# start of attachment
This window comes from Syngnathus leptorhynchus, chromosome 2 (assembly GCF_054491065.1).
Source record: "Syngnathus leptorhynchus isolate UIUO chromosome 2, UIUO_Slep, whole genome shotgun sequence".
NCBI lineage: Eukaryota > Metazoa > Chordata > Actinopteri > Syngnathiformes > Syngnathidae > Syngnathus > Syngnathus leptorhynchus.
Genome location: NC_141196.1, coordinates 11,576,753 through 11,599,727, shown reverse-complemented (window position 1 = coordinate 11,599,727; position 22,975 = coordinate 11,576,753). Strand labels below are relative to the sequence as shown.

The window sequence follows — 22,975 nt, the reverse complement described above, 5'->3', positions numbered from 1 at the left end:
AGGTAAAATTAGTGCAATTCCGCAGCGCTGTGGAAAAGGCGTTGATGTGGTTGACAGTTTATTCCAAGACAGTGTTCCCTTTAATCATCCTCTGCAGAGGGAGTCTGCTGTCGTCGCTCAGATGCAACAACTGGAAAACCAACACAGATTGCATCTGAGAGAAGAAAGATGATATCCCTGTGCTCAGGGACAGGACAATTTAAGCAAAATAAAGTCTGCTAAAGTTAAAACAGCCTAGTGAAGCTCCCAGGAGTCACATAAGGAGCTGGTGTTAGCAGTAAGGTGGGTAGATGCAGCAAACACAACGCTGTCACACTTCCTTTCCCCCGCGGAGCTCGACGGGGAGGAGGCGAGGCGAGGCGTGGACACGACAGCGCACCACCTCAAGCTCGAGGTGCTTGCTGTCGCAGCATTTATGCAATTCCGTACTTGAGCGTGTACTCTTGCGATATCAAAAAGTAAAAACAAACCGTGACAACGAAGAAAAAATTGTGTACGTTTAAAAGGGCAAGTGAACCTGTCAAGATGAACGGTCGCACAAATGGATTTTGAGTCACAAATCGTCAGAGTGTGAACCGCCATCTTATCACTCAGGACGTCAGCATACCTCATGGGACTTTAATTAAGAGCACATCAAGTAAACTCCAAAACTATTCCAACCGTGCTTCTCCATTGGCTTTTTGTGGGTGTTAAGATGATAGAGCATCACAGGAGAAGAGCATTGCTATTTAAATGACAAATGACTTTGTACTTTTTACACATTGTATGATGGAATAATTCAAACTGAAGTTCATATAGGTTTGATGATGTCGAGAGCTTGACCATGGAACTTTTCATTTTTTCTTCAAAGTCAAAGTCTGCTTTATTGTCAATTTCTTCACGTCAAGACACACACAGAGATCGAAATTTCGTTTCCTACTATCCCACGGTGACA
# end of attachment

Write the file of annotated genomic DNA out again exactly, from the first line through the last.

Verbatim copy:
This window comes from Syngnathus leptorhynchus, chromosome 2 (assembly GCF_054491065.1).
Source record: "Syngnathus leptorhynchus isolate UIUO chromosome 2, UIUO_Slep, whole genome shotgun sequence".
NCBI lineage: Eukaryota > Metazoa > Chordata > Actinopteri > Syngnathiformes > Syngnathidae > Syngnathus > Syngnathus leptorhynchus.
Genome location: NC_141196.1, coordinates 11,576,753 through 11,599,727, shown reverse-complemented (window position 1 = coordinate 11,599,727; position 22,975 = coordinate 11,576,753). Strand labels below are relative to the sequence as shown.

The window sequence follows — 22,975 nt, the reverse complement described above, 5'->3', positions numbered from 1 at the left end:
AGGTAAAATTAGTGCAATTCCGCAGCGCTGTGGAAAAGGCGTTGATGTGGTTGACAGTTTATTCCAAGACAGTGTTCCCTTTAATCATCCTCTGCAGAGGGAGTCTGCTGTCGTCGCTCAGATGCAACAACTGGAAAACCAACACAGATTGCATCTGAGAGAAGAAAGATGATATCCCTGTGCTCAGGGACAGGACAATTTAAGCAAAATAAAGTCTGCTAAAGTTAAAACAGCCTAGTGAAGCTCCCAGGAGTCACATAAGGAGCTGGTGTTAGCAGTAAGGTGGGTAGATGCAGCAAACACAACGCTGTCACACTTCCTTTCCCCCGCGGAGCTCGACGGGGAGGAGGCGAGGCGAGGCGTGGACACGACAGCGCACCACCTCAAGCTCGAGGTGCTTGCTGTCGCAGCATTTATGCAATTCCGTACTTGAGCGTGTACTCTTGCGATATCAAAAAGTAAAAACAAACCGTGACAACGAAGAAAAAATTGTGTACGTTTAAAAGGGCAAGTGAACCTGTCAAGATGAACGGTCGCACAAATGGATTTTGAGTCACAAATCGTCAGAGTGTGAACCGCCATCTTATCACTCAGGACGTCAGCATACCTCATGGGACTTTAATTAAGAGCACATCAAGTAAACTCCAAAACTATTCCAACCGTGCTTCTCCATTGGCTTTTTGTGGGTGTTAAGATGATAGAGCATCACAGGAGAAGAGCATTGCTATTTAAATGACAAATGACTTTGTACTTTTTACACATTGTATGATGGAATAATTCAAACTGAAGTTCATATAGGTTTGATGATGTCGAGAGCTTGACCATGGAACTTTTCATTTTTTCTTCAAAGTCAAAGTCTGCTTTATTGTCAATTTCTTCACGTCAAGACACACACAGAGATCGAAATTTCGTTTCCTACTATCCCACGGTGACA